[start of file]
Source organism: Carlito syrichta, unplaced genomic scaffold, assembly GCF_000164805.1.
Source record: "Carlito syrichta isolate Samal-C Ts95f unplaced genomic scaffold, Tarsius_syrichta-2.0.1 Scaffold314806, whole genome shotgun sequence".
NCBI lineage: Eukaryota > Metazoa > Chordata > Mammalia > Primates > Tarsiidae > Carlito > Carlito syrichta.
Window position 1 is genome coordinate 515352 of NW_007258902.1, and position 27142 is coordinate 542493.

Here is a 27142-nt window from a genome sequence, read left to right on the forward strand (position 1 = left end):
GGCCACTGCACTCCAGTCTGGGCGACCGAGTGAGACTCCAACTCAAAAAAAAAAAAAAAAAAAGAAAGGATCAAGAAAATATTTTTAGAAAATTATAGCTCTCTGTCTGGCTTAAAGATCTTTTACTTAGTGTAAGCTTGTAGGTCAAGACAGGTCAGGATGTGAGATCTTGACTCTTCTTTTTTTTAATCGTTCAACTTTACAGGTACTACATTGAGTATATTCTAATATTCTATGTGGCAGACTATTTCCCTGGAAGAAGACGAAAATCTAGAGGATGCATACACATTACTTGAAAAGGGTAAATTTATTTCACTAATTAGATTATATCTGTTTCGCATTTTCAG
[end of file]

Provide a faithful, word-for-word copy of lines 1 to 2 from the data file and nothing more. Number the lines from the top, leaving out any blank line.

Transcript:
Source organism: Carlito syrichta, unplaced genomic scaffold, assembly GCF_000164805.1.
Source record: "Carlito syrichta isolate Samal-C Ts95f unplaced genomic scaffold, Tarsius_syrichta-2.0.1 Scaffold314806, whole genome shotgun sequence".